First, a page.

Life at UCB through the eyes of our student bloggers

Once Upon a Time, in a Dismal Kingdom

Once Upon a Time, in a Dismal Kingdom

My boyfriend Tom and I made the short trip to the ‘sunny’ seaside town of Weston-Super-Mare. We weren’t there to build sandcastles or spend hours on the pier; we were there to experience Dismaland, a dreary post-apocalyptic theme park brought into existence by world famous street artist Banksy. Now, I’m no art expert, but when I heard about Dismaland, I knew we had to go. Mainly because I absolutely love seeing people express ideas through art, especially when their message makes a big impact on the viewer. That, and it sounded like a comically harrowing day out, at least according to the media buzz surrounding the place, anyway.



After queuing with the hundreds of people for about an hour, we were finally permitted into the park, first having to endure “security” taking out his cardboard metal detector, and asking “Got any bombs on you?” one guard threw our water bottles across the room before we ventured into the main area.



As first impressions go, Dismaland’s is decidedly… well, dismal. Creepily slowed-down Hawaiian music plays throughout a dystopian post-apocalyptic setting, combined with the cartoonishly-sullen attitude of the staff (who will actively go out of their way to make you uncomfortable) ensure that Dismaland certainly lives up to its name. If anything, I found the melancholy and bored attitude of the staff absolutely hilarious. Although, sometimes it could possibly be a little over the line, like when one of the stewards roared into the pram of a passing baby, causing him to cry (and possibly scarring him for life).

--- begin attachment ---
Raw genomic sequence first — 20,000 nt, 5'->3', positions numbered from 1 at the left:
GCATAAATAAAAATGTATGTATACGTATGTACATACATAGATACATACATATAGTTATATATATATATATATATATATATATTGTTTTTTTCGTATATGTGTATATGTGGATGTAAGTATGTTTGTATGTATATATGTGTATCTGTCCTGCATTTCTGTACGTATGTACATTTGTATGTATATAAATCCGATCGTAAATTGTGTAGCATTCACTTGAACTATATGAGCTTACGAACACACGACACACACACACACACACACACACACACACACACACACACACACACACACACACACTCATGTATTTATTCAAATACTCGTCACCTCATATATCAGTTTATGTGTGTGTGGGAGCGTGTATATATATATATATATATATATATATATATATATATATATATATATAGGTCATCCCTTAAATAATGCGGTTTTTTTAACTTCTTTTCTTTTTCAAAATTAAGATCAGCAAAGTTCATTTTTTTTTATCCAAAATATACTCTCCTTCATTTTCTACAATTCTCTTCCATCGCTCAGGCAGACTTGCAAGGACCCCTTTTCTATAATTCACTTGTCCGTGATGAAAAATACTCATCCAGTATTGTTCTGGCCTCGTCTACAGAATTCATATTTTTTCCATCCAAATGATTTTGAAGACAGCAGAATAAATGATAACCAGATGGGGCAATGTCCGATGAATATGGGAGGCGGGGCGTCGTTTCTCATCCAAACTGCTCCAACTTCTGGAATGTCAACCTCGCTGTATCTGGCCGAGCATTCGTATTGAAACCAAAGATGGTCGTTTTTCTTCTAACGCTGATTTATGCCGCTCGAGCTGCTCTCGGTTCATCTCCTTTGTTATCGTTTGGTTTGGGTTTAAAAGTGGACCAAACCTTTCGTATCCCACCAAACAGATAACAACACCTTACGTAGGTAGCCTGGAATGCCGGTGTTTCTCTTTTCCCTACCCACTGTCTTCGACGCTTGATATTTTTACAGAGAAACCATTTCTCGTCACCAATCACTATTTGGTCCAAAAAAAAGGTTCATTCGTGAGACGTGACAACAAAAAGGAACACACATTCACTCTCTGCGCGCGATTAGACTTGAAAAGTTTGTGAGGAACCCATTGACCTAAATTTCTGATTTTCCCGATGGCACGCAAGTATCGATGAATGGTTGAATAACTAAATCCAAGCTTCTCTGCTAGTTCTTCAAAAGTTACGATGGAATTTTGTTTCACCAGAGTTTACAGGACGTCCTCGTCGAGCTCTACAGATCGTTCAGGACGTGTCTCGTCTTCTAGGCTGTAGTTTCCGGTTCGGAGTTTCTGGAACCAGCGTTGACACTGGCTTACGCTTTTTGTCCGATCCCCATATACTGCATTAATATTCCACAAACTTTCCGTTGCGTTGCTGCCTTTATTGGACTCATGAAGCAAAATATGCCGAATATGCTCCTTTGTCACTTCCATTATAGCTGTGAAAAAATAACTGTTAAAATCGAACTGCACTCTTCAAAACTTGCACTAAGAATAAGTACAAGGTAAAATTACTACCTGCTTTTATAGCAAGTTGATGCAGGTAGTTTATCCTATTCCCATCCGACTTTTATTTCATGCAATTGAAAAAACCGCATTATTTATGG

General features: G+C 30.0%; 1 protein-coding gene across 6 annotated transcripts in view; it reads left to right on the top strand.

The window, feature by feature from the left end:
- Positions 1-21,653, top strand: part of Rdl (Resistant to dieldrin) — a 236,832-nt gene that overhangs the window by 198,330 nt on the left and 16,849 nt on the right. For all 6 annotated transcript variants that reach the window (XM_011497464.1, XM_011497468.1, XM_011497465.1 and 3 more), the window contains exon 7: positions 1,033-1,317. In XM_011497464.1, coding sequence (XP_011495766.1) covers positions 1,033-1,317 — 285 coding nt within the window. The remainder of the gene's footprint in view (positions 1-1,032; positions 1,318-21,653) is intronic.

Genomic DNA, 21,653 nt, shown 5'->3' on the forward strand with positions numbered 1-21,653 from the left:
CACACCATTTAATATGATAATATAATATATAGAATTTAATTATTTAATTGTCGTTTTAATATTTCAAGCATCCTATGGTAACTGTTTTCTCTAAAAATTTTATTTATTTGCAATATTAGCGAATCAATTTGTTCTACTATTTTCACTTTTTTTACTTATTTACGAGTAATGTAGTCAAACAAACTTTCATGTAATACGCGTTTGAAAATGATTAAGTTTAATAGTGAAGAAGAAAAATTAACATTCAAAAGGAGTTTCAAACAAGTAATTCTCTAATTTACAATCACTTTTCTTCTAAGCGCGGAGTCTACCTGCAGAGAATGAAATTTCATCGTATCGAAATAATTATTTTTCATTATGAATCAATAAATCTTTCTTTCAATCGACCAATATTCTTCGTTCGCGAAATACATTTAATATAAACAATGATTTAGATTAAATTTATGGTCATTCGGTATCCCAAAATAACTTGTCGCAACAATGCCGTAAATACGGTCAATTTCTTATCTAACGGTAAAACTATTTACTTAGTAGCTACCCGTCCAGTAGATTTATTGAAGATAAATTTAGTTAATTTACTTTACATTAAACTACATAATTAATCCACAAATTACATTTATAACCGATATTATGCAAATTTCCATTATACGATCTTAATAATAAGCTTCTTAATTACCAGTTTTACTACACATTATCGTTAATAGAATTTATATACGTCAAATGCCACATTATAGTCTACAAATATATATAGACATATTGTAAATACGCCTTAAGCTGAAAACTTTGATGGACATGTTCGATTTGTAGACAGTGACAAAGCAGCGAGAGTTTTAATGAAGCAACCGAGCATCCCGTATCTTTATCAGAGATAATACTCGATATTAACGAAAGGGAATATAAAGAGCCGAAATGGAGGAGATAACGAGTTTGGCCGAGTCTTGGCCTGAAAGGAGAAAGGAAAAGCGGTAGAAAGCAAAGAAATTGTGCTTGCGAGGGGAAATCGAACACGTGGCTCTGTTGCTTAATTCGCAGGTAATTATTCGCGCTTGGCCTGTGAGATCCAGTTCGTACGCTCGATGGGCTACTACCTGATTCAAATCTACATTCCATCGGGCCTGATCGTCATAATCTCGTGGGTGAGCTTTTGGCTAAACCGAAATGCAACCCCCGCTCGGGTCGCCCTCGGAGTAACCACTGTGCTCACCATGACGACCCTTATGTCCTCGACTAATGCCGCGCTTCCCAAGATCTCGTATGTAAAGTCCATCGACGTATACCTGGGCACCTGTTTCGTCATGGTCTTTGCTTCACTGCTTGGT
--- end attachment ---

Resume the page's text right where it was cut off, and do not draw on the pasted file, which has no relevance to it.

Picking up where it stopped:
Although the name may suggest that Dismaland is a kind of satirical parody of Disneyland, Banksy himself has said the bemusement park is not about Disney at all. If anything, it seemed to me like it was a fairly accurate representation on those run-down pop-up fair grounds, with some classic British black humour thrown into the midst. However, when you look around it’s hard to disagree that the creepy carnival atmosphere and the undeniably disturbing exhibits serve as a thinly-veiled introspection of our society. Despite the initial shock at some of pieces (I’m looking at you, ‘drive a refugee boat’), it was hard not to enjoy what was there. I was lounging on deck chairs in front of the open air cinema, watching short films that went from horrific, to cute, then back to horrific again.

Experiencing a ride in a space caravan, or trying to win an anvil by toppling the anvil, nothing in the park is as it first appears. Even the most innocuous things take on a more significant meaning after taking a good hard look at them. Even something as innocent as a carousal ride can be twisted into social commentary. One of the horses was hanging from the ceiling of the ride, in the process of being butchered by an overall-clad mannequin sat atop a box of frozen lasagnes. I may not know a whole lot about interpretive art, but I know a horse meat reference when I see one.



Drive a refugee boat, take on drive a lifeguard boat…

The entrance to the three galleries inside the park is reminiscent of a fever dream, with large flashing road signs displaying trippy messages while a crazed worker erratically skids around on a bumper car. One of the pieces I liked the most inside the galleries was a beach ball floating on a wind current above an assortment of sharp knives positioned eagerly beneath it. I don’t think I’ve ever sympathized with a beach ball before, but this day was full of “firsts” for me.